America Must Learn to Deal with Moral Outrage

Amitai Etzioni

Much has been made out of the fact that the recent elections turned Virginia, once a solidly red state, into a fully blue one. Much more should be made out of the fact that Governor Ralph Northam, the leading Democrat in the state, did not hurt the ticket, despite his refusal to resign after a blackface scandal. Nine months ago, not only Republicans but also Democrats, at all levels of representation, called for his removal. The recent elections thus serve to illustrate what is necessary to ensure that the moral outrage of the Me Too and Black Lives Matter movements will not turn into moral zealotry. For this pitfall to be avoided, two developments must take place: Americans must draw a line between minor and major moral “sins” and then provide a pathway for redemption.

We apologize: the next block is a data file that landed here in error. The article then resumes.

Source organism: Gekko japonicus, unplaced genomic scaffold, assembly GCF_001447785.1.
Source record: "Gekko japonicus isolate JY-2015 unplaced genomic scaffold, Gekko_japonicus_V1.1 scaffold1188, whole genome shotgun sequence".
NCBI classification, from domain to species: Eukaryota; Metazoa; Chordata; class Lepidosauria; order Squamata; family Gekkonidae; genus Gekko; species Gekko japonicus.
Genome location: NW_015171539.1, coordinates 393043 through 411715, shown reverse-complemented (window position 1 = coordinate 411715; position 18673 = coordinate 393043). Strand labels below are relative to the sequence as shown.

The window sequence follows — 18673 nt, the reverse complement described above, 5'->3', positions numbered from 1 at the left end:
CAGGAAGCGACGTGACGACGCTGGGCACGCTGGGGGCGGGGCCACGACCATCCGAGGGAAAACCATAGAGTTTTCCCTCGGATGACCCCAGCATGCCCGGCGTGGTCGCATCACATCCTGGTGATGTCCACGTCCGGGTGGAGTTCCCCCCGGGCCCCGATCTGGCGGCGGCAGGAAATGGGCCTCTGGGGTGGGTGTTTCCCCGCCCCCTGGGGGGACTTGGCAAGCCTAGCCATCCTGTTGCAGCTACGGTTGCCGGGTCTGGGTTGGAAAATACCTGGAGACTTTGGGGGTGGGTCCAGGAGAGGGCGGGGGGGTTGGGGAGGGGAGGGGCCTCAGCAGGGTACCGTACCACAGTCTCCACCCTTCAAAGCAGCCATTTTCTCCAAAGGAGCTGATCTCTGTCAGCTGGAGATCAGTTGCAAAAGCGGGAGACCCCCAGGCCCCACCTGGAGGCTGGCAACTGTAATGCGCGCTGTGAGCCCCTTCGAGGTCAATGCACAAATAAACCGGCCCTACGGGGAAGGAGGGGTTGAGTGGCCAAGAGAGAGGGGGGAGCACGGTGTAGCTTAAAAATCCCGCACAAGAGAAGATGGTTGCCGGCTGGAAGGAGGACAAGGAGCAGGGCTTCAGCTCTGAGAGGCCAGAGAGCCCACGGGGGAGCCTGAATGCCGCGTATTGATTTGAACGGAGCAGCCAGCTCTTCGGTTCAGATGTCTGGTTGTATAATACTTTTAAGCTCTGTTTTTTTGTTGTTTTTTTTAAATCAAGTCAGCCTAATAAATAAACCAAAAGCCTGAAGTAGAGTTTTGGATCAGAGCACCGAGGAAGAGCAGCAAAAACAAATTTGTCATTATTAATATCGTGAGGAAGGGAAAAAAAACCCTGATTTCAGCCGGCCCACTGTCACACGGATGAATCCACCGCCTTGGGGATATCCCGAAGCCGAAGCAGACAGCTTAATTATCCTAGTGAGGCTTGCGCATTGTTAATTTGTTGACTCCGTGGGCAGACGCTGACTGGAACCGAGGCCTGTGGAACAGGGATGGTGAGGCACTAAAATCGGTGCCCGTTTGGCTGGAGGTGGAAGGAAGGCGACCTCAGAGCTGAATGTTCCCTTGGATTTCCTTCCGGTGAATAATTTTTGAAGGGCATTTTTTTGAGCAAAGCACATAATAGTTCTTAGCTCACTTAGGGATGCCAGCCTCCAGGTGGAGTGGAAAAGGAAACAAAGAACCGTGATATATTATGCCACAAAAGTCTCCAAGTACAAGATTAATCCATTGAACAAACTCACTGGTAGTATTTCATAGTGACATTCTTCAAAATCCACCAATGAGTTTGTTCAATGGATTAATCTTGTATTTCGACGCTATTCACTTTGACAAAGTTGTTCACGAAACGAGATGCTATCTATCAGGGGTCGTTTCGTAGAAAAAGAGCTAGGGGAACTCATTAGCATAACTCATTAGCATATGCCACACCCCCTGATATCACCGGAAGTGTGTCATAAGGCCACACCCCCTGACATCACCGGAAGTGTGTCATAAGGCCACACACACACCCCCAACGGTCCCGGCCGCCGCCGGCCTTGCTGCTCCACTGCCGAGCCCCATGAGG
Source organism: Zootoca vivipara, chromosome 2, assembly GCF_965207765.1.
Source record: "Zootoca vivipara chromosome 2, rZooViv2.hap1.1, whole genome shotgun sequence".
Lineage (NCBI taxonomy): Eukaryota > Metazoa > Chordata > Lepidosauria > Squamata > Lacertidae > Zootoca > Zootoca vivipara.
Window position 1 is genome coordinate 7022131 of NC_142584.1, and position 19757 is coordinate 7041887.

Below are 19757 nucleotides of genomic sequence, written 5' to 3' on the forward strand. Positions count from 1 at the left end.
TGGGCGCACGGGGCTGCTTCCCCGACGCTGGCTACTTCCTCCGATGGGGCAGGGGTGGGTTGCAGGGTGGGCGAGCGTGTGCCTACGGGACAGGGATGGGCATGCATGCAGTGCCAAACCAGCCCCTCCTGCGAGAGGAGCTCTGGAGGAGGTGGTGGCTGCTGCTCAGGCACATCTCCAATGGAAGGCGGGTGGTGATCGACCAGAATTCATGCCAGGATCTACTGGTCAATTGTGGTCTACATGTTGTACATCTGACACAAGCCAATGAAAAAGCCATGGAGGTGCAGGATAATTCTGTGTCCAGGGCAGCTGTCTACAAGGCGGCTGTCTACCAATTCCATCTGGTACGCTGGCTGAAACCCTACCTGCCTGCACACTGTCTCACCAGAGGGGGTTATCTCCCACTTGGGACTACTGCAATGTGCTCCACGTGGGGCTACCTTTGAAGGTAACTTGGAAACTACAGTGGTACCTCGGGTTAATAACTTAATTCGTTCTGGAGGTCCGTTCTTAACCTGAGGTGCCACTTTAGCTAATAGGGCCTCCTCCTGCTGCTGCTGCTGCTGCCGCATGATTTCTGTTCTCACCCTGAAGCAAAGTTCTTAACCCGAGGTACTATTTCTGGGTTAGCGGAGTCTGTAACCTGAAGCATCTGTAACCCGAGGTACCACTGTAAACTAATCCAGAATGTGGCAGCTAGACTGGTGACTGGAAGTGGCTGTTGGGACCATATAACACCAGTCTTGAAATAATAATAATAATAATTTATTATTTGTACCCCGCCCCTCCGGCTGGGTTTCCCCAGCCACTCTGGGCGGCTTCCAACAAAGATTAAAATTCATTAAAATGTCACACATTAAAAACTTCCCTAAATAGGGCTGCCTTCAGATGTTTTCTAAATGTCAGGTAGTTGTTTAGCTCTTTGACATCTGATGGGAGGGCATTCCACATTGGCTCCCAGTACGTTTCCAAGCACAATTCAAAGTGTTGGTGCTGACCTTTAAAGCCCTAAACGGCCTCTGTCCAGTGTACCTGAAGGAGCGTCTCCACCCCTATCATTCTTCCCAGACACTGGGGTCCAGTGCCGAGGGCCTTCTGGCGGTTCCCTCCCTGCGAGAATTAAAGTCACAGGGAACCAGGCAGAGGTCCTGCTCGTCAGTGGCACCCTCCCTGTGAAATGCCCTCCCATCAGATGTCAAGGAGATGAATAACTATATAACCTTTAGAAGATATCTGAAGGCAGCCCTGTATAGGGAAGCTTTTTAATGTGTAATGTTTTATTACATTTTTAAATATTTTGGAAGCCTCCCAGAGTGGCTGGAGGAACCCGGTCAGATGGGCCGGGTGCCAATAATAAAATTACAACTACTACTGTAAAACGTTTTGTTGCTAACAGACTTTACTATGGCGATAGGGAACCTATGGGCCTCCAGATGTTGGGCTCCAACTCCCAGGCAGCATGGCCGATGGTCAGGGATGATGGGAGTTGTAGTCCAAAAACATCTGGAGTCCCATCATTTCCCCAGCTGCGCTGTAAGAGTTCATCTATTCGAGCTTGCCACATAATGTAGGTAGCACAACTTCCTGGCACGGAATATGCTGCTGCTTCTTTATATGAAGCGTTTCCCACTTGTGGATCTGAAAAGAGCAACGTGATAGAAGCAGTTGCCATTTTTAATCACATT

The claims made by both moral movements are very compelling and that reforms they call for are highly justified. Moreover, these movements ought to continue to lead to changes in norms, mores, incentives, and laws. It is out of concern for these moral drives Americans must pay mind to the risks all such movements face, namely that they undermine the good they can do by treating all moral transgressions more or less equally.

Recently, it often seemed that—whatever the extent and level of violation of a moral norm—the outcry has been for the maximum penalty, for banishment. CEOs of major corporations, presidents of universities, and elected officials were all expected to resign and spend the rest of their lives in condemned isolation, without any opportunity for redemption. Rape, human trafficking, and sexual harassment have been all too often lumped together. Racial discrimination in hiring, gaining credit, and housing are frequently treated in the same way as uttering the n-word.

An early but example was the treatment of Gary Hart. He had an affair (with a consenting adult, who was not working for him) and above all was “charged” by the media for not being forward about it and teasing the press to find out about his affair (which he initially denied). His presidential drive was terminated forthwith. And ever since, all attempts to return to public life were in effect rebuffed because of events that took place in 1987—and were not major moral transgressions.

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